Les Moonves, the President of CBS, said Wednesday, "Partisanship is very much a part of journalism now."
According to the Los Angeles Times, Moonves made the remark while in line to attend a fundraiser for President Obama in Beverly Hills sponsored by the LGBT Leadership Council:
Before the event began, a long line of partygoers waited on the sidewalk outside the hotel to check in. CBS chief Les Moonves and his wife, Julie Chen, waited patiently for their wristbands. Obama, Moonves said, "has shown great leadership" on the issue of gay marriage.
Though he heads a news division, Moonves said, "ultimately journalism has changed … partisanship is very much a part of journalism now."
He hastened to add that despite his presence, "I run a news division. I've given no money to any candidate."
Says the man at a fundraiser for President Obama that cost as much as $25,000 to attend. As the Huffington Post reported in May:
President Barack Obama will soon have a new arena to test out his "evolving" views on same-sex marriage -- the annual LGBT Leadership Council's gala, which takes place this year at the SLS Hotel in Beverly Hills.
Tickets for the June 6 event start at $1,250 and are still available. Prices top out at the $25,000 per couple tickets, which include name recognition in the event program, a photo with the President and preferred seating for two. Singer Pink is scheduled to perform that night. [...]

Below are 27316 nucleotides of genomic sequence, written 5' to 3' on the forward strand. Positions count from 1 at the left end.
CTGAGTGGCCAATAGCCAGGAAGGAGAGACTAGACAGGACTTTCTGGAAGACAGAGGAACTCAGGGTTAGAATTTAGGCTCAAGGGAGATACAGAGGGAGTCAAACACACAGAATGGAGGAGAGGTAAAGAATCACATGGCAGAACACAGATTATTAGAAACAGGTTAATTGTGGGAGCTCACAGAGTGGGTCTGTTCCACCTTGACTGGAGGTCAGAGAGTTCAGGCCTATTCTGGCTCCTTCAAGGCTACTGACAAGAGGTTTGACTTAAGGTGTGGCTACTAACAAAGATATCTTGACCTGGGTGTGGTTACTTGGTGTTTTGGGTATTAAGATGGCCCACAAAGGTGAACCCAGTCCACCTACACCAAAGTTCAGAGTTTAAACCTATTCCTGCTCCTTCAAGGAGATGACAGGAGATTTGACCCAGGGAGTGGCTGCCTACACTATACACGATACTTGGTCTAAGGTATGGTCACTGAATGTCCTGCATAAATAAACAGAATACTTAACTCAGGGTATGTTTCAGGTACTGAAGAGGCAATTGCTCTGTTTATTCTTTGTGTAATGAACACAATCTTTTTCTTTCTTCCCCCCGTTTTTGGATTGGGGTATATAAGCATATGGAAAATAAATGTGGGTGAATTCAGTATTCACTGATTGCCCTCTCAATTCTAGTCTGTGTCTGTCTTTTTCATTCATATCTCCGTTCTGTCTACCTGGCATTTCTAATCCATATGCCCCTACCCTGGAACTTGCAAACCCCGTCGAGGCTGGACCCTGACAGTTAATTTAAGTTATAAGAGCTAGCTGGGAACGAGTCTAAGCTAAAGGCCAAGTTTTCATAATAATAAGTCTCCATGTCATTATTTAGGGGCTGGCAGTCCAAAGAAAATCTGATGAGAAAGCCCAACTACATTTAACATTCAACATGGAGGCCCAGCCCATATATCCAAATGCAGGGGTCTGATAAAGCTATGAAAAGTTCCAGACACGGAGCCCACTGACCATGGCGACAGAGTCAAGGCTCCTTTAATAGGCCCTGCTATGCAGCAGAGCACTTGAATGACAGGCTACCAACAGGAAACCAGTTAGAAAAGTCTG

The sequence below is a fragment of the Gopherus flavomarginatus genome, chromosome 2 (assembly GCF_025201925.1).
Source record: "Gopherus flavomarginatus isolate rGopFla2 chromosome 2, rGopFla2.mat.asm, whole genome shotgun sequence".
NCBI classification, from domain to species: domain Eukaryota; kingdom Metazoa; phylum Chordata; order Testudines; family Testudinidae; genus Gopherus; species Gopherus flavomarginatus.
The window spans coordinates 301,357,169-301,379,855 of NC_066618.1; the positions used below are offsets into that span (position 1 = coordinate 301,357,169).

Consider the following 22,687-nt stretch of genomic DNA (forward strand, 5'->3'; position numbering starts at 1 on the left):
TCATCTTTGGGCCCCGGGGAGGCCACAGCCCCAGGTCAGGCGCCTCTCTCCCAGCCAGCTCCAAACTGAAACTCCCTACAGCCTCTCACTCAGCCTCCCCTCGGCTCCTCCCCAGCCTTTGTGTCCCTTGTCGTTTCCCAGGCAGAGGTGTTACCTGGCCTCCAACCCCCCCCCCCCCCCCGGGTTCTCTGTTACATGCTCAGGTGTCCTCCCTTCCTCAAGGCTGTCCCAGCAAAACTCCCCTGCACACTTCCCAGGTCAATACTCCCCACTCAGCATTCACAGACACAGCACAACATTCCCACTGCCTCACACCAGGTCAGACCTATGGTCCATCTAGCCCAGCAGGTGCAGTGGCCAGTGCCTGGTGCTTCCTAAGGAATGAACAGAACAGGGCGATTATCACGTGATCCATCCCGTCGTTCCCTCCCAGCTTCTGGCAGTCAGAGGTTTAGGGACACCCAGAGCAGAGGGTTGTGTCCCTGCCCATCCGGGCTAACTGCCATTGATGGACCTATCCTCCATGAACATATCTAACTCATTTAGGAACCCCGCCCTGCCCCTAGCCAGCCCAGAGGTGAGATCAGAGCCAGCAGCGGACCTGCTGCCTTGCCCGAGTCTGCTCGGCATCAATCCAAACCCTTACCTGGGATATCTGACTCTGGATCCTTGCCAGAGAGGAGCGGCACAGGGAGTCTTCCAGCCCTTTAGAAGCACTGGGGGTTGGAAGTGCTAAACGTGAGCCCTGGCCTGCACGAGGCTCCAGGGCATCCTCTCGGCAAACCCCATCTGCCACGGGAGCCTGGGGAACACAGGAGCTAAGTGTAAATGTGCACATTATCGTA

Obama formed the National LGBT Leadership Council in 2007 to gather his LGBT supporters into one fundraising and organizing powerhouse. It launched alongside an Obama Pride site that now contains a blog about the President's statements on gay rights as well as his administration's accomplishments thus far for the gay community.
According to the Times:
The event at the Beverly Wilshire Hotel was part of a two-day fundraising swing through California and Nevada during which Obama was expected to raise more than $15 million for his reelection effort. He started the day in San Francisco and ended with a $25,000-per-person dinner for 70 at the Beverly Hills home of "Glee" creator Ryan Murphy.
Comedian Ellen DeGeneres, whose decision to come out of the closet in 1997 was covered as a major cultural — and potentially career-ending — event, emceed the party. Darren Criss, a heartthrob on "Glee," provided entertainment, after the singer Pink withdrew, citing illness.
The gathering was a who's who of gay Hollywood, and included many of the creative minds whose portrayals of gays on screens large and small has nudged society toward accepting gay rights. Max Mutchnik, creator of "Will and Grace," was a co-host. Dustin
Lance Black, Oscar-winning screenwriter of "Milk," was in the audience, as were Cher and her son, Chaz Bono.
It appears Obama's same-sex marriage evolution is paying off - at least financially.